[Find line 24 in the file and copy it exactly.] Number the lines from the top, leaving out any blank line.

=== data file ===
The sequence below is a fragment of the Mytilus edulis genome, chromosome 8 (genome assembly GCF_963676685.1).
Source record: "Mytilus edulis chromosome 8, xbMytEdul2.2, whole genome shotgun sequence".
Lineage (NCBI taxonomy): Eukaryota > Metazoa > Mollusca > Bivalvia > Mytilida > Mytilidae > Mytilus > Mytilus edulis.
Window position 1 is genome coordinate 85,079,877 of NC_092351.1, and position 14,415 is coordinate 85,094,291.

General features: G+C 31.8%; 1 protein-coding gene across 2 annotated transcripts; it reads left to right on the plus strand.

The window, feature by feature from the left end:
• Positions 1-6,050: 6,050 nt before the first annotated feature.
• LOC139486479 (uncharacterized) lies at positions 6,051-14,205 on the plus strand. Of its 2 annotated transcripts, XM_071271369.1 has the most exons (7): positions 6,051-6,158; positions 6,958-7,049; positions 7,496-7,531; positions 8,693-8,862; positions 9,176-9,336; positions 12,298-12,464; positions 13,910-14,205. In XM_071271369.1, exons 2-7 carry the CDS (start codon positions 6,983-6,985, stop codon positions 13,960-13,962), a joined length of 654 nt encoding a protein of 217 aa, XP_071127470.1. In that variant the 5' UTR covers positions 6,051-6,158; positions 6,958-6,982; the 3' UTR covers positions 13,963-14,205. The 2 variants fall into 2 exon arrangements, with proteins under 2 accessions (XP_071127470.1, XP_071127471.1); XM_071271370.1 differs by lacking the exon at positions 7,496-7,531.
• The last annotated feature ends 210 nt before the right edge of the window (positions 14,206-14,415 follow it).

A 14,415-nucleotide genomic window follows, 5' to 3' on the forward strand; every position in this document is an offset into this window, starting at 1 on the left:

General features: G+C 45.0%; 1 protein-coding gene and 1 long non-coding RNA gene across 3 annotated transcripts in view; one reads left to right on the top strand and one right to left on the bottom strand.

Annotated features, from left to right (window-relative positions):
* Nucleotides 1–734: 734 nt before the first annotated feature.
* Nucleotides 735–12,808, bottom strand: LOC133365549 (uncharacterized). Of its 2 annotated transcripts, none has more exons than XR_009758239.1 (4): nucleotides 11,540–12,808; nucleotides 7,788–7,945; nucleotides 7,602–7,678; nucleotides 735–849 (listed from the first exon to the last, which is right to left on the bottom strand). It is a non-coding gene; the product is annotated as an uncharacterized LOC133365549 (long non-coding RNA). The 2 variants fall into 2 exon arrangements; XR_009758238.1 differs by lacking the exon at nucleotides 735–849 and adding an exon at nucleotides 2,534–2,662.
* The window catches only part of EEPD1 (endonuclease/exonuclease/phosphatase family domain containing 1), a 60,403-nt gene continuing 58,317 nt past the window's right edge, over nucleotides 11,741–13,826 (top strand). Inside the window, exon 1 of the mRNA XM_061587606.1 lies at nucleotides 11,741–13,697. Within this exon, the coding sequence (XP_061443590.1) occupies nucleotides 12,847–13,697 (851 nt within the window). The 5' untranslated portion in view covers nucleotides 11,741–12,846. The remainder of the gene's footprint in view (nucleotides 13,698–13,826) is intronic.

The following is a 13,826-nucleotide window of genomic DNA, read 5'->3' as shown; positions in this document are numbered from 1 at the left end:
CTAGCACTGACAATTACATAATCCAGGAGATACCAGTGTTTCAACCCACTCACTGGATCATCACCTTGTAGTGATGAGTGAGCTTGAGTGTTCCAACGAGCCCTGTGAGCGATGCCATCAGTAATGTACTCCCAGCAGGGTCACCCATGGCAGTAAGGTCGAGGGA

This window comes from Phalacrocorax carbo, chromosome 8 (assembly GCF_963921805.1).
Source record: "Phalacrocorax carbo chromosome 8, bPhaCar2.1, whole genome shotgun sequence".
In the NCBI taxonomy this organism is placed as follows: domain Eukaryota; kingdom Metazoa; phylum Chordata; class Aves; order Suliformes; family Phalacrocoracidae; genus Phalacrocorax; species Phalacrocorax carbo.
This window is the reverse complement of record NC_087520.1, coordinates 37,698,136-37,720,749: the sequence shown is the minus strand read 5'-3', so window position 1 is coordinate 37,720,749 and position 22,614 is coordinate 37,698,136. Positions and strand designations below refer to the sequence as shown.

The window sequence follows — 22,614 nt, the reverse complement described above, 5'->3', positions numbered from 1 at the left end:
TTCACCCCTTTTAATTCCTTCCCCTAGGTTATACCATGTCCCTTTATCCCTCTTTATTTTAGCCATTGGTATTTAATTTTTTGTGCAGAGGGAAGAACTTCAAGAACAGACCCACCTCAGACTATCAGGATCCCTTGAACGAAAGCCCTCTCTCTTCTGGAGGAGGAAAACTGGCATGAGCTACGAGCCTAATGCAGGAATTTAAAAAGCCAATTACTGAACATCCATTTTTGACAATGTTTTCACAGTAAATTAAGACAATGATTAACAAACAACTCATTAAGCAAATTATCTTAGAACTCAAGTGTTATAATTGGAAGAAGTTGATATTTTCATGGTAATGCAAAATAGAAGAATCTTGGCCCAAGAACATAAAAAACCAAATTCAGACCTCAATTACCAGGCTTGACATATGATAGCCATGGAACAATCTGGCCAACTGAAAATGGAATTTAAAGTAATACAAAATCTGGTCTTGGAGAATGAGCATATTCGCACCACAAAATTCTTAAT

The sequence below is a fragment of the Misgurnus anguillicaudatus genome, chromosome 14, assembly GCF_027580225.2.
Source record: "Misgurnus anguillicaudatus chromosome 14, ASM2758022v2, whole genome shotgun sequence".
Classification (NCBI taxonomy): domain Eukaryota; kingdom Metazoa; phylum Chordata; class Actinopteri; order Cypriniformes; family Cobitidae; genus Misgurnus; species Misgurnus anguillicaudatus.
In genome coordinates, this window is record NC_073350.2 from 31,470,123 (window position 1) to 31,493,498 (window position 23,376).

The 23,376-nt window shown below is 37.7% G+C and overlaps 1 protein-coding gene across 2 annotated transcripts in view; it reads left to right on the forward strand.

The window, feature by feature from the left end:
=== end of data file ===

The sequence below is a fragment of the Misgurnus anguillicaudatus genome, chromosome 14, assembly GCF_027580225.2.